FanPost

Why we shouldn't trade for Josh Smith!

 


It seems that there is a lot of speculation about whether we could get the Hawks' Josh Smith to the Suns, as well as whether or not it's actually a good idea.

What would we have to give up?  How much is too much?  Is that hole at power forward really that important?

So, before you decide to go all-in for J-Smoove, take a look at this old, but very good article, about the career arc of players in their "prime," and the ability to adjust to the aging process.

http://nba.fanhouse.com/2010/01/20/for-prime-out-loud/


Go on.  I'll wait.  When you get back, hit the jump.

And now, a pretty picture!  Hurray!  Six years into his career, here's the graph on Josh Smith:

 Screenhunter_01nov031701_medium

There should be a few questions that this article and this graph raise. 

How long will Smoove's prime last

It is a fact that size ages better than athleticism.  Players simply don't get smaller with age.  Also, playing undersized at the bigger positions has been demonstrated to shorten a player's career.  Smith's game is predicated almost entirely on his athleticism. 

Generously listed at 6'9" and 225 lbs, Smith is the definition of an undersized Power Forward.

How high is his ceiling?

In the article, you notice that all the superstars career arcs started out low, and increased steeply over the first 3-5 years of their careers.  Look at Josh's.  It starts really high for a rookie, but it just barely trends upward over the next few years.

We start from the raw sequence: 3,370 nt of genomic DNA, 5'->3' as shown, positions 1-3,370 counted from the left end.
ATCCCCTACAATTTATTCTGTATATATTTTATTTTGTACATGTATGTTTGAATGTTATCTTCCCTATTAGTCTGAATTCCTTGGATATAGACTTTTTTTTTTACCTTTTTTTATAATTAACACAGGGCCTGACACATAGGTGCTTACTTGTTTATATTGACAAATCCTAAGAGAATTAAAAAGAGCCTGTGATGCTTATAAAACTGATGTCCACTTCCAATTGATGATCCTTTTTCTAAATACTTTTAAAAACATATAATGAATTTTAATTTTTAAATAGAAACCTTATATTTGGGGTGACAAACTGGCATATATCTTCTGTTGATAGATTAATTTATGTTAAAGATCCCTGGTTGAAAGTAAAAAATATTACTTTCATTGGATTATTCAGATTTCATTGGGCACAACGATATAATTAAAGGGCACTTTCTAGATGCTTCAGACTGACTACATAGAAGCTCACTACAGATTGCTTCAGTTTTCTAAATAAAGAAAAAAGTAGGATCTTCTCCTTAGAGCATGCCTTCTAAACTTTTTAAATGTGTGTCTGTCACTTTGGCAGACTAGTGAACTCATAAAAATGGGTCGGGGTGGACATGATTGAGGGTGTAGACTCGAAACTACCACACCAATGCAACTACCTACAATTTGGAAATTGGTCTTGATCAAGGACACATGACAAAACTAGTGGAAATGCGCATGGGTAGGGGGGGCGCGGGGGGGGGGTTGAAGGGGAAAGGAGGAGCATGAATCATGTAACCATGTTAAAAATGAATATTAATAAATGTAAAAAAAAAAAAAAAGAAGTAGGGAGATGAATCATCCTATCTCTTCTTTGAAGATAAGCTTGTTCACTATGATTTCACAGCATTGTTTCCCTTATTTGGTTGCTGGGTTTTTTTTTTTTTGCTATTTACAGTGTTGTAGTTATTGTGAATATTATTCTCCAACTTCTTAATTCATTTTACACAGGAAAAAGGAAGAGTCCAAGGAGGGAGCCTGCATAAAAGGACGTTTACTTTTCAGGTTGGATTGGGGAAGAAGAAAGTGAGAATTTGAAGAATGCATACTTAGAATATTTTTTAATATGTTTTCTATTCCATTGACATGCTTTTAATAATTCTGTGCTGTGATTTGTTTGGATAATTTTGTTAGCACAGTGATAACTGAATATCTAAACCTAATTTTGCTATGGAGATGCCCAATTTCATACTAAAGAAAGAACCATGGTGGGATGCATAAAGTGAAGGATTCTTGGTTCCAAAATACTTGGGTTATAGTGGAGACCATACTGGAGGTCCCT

Of course, we don't know the reason for this.  It could be a lack of coaching.  The Hawks front office seems to have blamed the coaching this past offseason.  If you studied the Hawks at all this past year, you know that they ran one of the simplest offenses (the Iso-Joe), and the simplest defenses (a box zone with Horford checking the opponent's best big man).

It could be the lack of a proper passing point guard.  Mike Bibby is a fine isolation scorer, who won't beat his own team with bad playcalls or too many turnovers, but he has never been regarded as a good player at creating for his teammates.  A year or two with Nash might send his numbers soaring.  But what happens when Steve Nash leaves?

That high start hints at a high ceiling, but the rest of that line says that this is as good as he's ever going to be.

Does he have the ability to adapt his game to the process of aging?

Looking at the graph, there isn't any evidence of it thus far.  Given his reliance on quickness and leaping ability, he is going to have to adapt sooner rather than later.  It remains to be seen whether he's even capable of doing so.

 

Are a few highlight dunks this year really a good enough reason to mortgage the future of the team for a player whose career arc predicts that he will fall out of relevance in just a few years?

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